Western interpretations of the Cold War - both realist and neoconservative - have erred by exaggerating either the Kremlin's pragmatism or its aggressiveness, argues Vladislav Zubok. Explaining the interests, aspirations, illusions, fears, and misperceptions of the Kremlin leaders and Soviet elites, Zubok offers a Soviet perspective on the greatest standoff of the 20th century.
©2007 Vladislav M. Zubok (P)2010 Audible, Inc.
"Ranks as the new standard work on the Soviet Union's Cold War - for scholars and students alike.... An excellent combination of old and new, offering both a synthetic interpretation of Soviet foreign policy in the latter half of the twentieth century and fresh new material to reconceptualize the factors behind that policy.... An important book [and] a standout." (Journal of American History)
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"Soviet Cold War History in an understandable form."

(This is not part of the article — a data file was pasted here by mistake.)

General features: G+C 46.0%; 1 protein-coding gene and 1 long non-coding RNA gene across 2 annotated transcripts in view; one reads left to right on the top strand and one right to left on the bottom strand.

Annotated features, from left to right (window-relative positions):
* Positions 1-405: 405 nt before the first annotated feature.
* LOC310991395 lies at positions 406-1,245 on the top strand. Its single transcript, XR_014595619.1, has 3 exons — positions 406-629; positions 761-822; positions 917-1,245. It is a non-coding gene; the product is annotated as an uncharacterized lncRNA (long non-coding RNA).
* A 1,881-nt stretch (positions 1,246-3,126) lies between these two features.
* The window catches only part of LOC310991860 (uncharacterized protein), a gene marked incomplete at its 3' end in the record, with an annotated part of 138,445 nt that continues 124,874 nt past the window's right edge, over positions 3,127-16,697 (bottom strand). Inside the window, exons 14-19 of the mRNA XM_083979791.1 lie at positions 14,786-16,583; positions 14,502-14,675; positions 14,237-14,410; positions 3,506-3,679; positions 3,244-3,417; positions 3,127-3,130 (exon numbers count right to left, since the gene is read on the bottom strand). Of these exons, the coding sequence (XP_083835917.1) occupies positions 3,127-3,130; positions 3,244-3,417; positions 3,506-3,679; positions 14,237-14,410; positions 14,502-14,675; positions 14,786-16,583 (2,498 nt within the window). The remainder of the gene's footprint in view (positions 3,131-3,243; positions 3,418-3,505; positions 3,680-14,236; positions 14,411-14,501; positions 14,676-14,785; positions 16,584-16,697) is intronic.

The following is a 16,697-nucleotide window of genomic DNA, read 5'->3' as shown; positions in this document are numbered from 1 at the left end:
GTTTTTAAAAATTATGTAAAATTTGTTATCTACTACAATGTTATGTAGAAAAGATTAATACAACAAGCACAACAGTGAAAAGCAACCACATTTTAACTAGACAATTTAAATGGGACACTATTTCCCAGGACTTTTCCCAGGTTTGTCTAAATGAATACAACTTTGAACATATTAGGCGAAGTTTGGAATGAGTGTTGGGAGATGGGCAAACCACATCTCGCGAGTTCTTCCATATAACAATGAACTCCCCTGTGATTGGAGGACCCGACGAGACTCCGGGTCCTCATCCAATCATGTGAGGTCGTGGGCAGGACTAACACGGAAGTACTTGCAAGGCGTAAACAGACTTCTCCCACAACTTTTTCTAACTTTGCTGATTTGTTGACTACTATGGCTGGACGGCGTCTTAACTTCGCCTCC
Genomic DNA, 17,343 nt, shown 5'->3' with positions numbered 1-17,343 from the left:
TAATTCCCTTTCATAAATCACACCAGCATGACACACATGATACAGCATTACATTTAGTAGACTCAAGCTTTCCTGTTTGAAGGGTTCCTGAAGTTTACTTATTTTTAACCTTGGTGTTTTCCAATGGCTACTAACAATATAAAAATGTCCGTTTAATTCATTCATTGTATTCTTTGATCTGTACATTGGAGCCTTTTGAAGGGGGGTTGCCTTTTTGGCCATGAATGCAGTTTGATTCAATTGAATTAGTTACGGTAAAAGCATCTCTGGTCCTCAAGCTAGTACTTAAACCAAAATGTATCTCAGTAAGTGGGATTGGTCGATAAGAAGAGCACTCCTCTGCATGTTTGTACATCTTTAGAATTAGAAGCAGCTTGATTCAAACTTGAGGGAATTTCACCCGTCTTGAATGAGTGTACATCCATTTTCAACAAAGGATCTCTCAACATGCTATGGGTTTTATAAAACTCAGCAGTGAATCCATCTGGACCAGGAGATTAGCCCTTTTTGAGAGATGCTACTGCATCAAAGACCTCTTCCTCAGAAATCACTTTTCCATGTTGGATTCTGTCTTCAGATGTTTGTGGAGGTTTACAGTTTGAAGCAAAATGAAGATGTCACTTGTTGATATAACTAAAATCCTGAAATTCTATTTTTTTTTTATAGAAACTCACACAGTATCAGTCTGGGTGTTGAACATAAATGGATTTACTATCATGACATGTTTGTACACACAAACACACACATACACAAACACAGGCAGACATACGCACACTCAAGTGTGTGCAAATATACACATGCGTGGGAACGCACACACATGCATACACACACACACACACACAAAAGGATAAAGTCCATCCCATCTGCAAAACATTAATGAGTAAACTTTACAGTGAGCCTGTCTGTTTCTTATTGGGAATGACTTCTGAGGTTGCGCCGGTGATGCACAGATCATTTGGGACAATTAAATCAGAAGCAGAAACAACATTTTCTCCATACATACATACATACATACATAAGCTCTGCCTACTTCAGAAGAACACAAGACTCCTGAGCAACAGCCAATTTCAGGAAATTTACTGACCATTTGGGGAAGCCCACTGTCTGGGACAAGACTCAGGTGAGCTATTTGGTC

Being somewhat interested in the Cold War and soviet history I thought that I would "chance my arm" and see what this book would bring. I was not disappointed. A very well researched book which provides a behind the iron curtain insight into the era of brinkmanship behind the public face of both US and Soviet politics during the period described in the title.
I thoroughly enjoyed this book and its narrator, who does the writing justice, listening for hours on end it made me switch the tv off over Christmas.
A well written and compelling history of a period which to most European people of my age (42) will provide insight into the tension that led us all to live in fear of nuclear attack. It also provides a realisation of how financial pressure and political reform ended the Soviet Unions pretence to empire and ultimately the end of Soviet Communism.
Listened to twice and now on my third listen, this is simply because I enjoy it and there is a vast amount of information contained within, I will definitely be back to listen maybe three or four times a year.
Armchair history buffs this book is for you!
"The fall of an empire of 300 million ..."
...Focusing almost completely on the actions of the four post war General Secretaries.
Well read and reasonably interesting, but focuses far too much on diplomatic failings of Stalin et al. Next to no information on the failings of the Soviet system itself, and the experiences of individual Soviet citizens.
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